If you took Herzog & de Meuron's so-called "Jenga Tower" in New York City and combined it with NBBJ's so-called "Jenga Tower" in Cleveland, you would have something resembling Büro Ole Scheeren's proposed residential tower in Vancouver, which, sure, kind of looks like a game of Jenga. The firm's first North America project would land at 1500 West Georgia Street in Downtown Vancouver and rise 48 stories. The tower, with its cantilevering volumes, is intended to break up the monotony of the city's glassy skyline which the firm summed up as "extrusions of generic towers that don’t engage their environment and create isolation rather than connection." To change that, the tower has a unique massing that is supposedly intended to free up space at the street level for things like a public plaza and an "amplified reinterpretation" of the site's existing water feature. Unspecified "renewable energy sources" stuck into the building's crown would provide 100 percent of the power for these public amenities, helping the building hit its LEED Platinum target. The project is still in its early days as Ole Scheeren and Francl Architecture have only recently sent a letter of inquiry to the city about the redevelopment, which is being developed by Bosa Properties. [h/t Dezeen]
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In Construction> Herzog & de Meuron’s 56 Leonard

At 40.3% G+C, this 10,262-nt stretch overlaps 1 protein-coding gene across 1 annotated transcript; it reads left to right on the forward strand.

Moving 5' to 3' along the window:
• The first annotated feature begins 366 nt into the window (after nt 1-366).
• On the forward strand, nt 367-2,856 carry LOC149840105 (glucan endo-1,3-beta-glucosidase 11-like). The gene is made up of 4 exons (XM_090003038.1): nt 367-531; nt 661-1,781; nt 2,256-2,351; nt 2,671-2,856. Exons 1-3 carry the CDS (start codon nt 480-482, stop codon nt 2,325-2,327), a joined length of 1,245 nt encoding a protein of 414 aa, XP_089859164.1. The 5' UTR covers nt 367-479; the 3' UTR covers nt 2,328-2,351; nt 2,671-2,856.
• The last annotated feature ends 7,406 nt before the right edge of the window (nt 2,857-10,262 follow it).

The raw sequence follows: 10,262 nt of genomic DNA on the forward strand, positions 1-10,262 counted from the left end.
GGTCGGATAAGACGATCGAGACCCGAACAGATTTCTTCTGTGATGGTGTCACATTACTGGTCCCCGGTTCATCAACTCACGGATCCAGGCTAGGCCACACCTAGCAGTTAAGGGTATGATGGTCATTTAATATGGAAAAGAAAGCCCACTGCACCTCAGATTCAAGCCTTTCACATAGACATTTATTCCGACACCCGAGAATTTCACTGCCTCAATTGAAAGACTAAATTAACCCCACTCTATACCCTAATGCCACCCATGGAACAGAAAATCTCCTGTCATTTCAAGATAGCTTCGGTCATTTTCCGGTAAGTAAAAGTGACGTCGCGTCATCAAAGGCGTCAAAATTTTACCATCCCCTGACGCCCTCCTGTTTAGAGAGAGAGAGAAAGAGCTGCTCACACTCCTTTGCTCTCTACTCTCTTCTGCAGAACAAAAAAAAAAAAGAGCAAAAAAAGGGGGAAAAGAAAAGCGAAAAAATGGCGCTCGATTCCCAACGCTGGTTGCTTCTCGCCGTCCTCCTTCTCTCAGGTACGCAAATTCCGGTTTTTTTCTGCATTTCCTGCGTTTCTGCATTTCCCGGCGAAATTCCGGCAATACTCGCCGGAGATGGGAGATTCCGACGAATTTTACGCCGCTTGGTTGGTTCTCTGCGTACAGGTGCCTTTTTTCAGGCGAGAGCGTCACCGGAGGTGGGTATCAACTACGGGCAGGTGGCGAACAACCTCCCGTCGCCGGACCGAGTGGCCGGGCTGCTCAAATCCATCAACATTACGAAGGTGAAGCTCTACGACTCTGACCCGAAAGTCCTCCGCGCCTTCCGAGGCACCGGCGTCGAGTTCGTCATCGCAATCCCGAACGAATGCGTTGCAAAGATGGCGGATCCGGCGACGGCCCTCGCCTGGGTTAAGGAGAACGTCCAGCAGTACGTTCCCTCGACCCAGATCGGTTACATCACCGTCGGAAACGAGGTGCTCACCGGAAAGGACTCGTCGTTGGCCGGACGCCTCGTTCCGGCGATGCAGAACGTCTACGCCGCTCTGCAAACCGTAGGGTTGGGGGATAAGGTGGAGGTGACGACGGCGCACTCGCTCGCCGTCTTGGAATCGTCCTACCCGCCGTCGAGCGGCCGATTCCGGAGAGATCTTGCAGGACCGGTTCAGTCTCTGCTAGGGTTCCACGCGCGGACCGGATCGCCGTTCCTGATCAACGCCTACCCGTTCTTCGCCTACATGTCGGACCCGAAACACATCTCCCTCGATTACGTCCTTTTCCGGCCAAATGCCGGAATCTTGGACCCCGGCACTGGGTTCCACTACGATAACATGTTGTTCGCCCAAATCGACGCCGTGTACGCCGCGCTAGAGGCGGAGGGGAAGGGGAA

It's impossible to look at renderings of Herzog & de Meuron’s 56 Leonard and not immediately think of Jenga, the game guaranteed to shame one unlucky partygoer for pulling the wrong piece and ruining everyone's fun. Good times! Anyway, back to 56 Leonard in New York City—the 60-story, glassy version of that nerve-wracking game. The project was first unveiled back in September 2008, at almost the exact moment the global economy started to nosedive. So, needless to say, 56 Leonard got off to a slow start. But now the tower is rising quickly and slated to open next year. Construction watcher Field Condition recently photographed the building which has passed its 40th floor and is starting to get its glassy exterior. On the building's first few floors, erratic, cantilevering balconies create that aforementioned Jenga-like effect. But on higher floors, the Jenga-ness of the building quickly fades as the balconies fall into a more conventional pattern, appearing less like bricks from the game and more like, well, balconies. This should change, though, as the building continues to rise as its most dramatic cantilevering theatrics are reserved for its tapering top.